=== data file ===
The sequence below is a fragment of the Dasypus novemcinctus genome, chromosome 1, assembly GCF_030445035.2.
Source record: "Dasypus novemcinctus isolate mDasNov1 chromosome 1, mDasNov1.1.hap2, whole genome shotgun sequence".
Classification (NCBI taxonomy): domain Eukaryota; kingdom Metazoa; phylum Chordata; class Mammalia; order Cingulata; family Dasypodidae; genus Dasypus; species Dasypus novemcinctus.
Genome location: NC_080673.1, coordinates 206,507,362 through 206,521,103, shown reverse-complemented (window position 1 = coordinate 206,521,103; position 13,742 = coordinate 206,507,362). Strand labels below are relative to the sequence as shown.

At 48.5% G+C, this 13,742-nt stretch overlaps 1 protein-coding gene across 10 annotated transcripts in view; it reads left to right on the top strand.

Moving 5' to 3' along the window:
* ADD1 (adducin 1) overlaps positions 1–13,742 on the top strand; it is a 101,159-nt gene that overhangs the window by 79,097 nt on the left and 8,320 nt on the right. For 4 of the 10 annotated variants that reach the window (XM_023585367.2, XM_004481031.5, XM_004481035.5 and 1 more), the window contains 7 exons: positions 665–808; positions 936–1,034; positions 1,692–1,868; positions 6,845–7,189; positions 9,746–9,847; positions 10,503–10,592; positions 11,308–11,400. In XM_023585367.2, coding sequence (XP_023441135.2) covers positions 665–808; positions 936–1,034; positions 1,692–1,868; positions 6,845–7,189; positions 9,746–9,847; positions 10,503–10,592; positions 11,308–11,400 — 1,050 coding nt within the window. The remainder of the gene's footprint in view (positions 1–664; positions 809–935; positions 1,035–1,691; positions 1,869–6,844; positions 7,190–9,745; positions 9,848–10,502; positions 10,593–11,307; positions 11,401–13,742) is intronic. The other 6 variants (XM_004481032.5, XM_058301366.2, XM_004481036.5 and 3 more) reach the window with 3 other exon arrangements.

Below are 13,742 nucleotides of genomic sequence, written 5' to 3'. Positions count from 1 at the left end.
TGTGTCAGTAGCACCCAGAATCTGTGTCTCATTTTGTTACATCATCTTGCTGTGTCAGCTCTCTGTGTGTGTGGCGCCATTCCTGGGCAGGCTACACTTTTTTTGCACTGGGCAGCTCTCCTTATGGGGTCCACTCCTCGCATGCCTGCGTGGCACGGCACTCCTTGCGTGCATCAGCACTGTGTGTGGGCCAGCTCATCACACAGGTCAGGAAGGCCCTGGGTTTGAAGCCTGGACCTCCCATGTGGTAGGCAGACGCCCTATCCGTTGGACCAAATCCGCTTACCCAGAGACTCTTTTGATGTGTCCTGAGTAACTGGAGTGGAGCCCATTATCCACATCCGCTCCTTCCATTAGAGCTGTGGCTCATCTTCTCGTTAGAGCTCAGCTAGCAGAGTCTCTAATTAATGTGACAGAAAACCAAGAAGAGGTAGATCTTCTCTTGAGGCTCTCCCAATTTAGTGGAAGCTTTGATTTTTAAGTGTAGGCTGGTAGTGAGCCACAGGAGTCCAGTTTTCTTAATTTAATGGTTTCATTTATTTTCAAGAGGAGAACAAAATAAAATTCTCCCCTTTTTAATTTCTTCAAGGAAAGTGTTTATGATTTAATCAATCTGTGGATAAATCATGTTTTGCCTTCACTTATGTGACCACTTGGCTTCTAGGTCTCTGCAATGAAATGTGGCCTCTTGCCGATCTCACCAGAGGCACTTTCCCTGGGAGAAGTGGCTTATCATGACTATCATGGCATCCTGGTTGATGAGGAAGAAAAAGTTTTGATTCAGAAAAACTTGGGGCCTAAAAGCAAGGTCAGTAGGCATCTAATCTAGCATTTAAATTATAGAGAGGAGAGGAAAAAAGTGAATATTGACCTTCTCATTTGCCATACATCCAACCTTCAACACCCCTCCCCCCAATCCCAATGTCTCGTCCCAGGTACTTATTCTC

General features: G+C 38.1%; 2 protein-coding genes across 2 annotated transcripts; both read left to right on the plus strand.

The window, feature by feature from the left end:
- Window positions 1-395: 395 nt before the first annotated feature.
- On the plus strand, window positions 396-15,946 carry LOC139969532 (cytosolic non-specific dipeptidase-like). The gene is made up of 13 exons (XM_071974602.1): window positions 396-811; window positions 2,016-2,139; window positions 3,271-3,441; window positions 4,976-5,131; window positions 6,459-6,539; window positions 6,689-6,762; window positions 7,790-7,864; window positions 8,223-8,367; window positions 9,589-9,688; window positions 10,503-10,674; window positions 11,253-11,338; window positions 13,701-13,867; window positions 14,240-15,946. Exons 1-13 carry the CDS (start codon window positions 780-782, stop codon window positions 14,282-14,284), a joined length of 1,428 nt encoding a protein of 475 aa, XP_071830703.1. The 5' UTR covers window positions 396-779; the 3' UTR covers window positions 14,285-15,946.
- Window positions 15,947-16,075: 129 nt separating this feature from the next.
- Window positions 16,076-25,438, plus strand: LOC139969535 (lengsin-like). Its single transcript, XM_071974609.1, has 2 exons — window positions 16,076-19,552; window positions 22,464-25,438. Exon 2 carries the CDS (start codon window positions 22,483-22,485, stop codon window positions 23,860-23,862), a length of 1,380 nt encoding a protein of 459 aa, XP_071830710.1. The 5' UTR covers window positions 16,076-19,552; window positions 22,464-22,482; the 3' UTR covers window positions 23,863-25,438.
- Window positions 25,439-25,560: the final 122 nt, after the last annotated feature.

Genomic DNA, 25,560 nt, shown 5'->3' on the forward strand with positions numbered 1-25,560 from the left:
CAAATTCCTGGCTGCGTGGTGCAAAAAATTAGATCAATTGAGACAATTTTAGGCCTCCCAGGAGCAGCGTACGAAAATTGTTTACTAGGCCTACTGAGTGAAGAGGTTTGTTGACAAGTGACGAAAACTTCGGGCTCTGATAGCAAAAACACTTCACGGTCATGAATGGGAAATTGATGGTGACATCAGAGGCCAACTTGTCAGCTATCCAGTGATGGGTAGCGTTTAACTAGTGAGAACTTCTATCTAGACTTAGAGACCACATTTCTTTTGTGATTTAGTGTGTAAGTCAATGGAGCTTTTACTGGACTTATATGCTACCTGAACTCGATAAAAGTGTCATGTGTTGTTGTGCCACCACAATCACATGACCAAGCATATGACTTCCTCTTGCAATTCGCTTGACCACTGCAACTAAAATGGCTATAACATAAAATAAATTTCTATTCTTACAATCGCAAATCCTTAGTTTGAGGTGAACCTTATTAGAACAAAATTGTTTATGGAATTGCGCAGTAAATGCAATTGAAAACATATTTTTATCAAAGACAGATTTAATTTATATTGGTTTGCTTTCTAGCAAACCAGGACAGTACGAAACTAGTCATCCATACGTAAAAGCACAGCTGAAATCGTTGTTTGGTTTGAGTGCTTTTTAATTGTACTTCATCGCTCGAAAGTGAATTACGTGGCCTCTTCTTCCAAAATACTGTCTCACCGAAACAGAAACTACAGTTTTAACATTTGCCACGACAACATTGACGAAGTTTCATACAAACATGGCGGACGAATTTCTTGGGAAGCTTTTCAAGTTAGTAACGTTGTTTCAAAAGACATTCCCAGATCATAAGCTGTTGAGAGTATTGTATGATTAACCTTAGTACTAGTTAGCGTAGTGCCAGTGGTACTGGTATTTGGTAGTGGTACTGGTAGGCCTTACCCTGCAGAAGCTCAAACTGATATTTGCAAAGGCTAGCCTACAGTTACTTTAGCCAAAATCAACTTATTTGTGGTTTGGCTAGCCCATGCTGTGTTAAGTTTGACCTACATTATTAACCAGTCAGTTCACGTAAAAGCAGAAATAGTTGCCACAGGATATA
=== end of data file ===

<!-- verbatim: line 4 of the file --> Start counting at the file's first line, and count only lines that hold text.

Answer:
Genome location: NC_080673.1, coordinates 206,507,362 through 206,521,103, shown reverse-complemented (window position 1 = coordinate 206,521,103; position 13,742 = coordinate 206,507,362). Strand labels below are relative to the sequence as shown.